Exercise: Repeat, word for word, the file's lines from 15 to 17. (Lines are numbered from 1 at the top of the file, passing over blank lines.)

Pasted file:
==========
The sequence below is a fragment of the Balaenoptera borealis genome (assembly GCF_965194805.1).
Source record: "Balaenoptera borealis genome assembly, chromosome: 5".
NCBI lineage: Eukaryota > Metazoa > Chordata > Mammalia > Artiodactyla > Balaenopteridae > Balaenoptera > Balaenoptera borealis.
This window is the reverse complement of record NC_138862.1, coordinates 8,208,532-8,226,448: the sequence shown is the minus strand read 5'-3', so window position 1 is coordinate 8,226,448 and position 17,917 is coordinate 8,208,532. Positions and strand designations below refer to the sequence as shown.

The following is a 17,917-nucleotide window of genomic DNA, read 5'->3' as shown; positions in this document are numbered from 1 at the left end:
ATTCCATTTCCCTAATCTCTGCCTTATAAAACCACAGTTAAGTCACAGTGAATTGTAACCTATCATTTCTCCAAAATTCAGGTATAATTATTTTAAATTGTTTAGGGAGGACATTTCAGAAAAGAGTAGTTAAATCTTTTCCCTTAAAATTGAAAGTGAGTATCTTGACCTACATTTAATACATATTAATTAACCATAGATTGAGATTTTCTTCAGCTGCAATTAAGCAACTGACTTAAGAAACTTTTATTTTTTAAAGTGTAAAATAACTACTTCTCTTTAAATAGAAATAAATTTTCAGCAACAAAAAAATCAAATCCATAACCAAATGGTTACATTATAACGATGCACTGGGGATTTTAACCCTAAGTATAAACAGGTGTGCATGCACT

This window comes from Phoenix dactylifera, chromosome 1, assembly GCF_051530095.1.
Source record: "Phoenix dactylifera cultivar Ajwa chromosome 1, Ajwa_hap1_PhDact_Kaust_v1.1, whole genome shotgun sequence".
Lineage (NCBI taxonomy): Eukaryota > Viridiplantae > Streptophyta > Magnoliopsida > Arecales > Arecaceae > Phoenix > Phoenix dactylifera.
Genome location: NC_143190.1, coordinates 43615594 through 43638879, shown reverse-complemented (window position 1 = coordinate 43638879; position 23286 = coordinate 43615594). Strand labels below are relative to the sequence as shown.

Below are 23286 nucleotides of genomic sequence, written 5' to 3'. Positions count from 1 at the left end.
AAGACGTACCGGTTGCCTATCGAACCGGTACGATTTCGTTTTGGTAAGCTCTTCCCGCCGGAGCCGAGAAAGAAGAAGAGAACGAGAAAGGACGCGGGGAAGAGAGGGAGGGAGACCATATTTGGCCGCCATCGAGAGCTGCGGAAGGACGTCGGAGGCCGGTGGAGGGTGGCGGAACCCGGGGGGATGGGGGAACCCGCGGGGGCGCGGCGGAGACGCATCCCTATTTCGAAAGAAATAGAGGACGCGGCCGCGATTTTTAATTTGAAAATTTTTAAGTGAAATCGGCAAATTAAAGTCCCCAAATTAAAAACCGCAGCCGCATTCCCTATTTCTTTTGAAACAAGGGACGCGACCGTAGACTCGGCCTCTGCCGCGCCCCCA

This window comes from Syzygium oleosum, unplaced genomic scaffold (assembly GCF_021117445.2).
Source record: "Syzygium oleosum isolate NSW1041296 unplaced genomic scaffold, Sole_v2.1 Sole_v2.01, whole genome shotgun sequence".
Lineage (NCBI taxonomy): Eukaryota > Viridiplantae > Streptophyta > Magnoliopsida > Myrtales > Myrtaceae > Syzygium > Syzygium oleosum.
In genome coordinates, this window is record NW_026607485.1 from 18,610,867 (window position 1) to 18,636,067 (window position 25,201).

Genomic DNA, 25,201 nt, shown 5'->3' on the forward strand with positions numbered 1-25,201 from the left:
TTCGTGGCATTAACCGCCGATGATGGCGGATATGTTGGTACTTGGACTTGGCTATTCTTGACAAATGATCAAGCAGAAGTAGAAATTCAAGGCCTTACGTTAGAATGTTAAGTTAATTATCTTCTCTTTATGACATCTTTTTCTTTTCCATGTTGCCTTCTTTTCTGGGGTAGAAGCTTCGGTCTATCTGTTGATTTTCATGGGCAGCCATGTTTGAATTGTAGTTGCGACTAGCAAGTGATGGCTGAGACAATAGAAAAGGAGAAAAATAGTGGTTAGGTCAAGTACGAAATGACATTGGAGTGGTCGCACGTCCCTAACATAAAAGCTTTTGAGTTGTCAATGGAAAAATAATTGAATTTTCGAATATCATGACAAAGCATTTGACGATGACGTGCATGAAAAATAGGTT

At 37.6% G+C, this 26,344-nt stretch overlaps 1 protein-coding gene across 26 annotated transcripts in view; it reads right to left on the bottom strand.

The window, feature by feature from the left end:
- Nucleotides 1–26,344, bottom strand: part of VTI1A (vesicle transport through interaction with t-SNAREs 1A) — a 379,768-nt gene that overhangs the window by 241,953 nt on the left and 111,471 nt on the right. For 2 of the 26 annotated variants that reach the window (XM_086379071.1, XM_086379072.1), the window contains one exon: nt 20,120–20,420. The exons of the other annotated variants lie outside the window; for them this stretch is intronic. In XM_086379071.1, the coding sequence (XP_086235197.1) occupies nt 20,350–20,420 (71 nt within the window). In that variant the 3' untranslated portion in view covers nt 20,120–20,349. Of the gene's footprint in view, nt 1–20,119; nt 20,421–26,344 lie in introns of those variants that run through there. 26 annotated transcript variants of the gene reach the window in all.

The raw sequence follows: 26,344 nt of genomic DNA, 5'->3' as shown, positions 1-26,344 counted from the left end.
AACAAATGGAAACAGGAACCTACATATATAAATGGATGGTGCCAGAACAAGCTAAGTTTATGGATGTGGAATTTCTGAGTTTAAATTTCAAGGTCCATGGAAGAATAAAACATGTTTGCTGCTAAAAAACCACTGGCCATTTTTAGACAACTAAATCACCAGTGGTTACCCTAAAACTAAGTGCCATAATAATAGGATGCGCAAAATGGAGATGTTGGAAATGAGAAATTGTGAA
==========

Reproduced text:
Lineage (NCBI taxonomy): Eukaryota > Viridiplantae > Streptophyta > Magnoliopsida > Myrtales > Myrtaceae > Syzygium > Syzygium oleosum.
In genome coordinates, this window is record NW_026607485.1 from 18,610,867 (window position 1) to 18,636,067 (window position 25,201).

Genomic DNA, 25,201 nt, shown 5'->3' on the forward strand with positions numbered 1-25,201 from the left: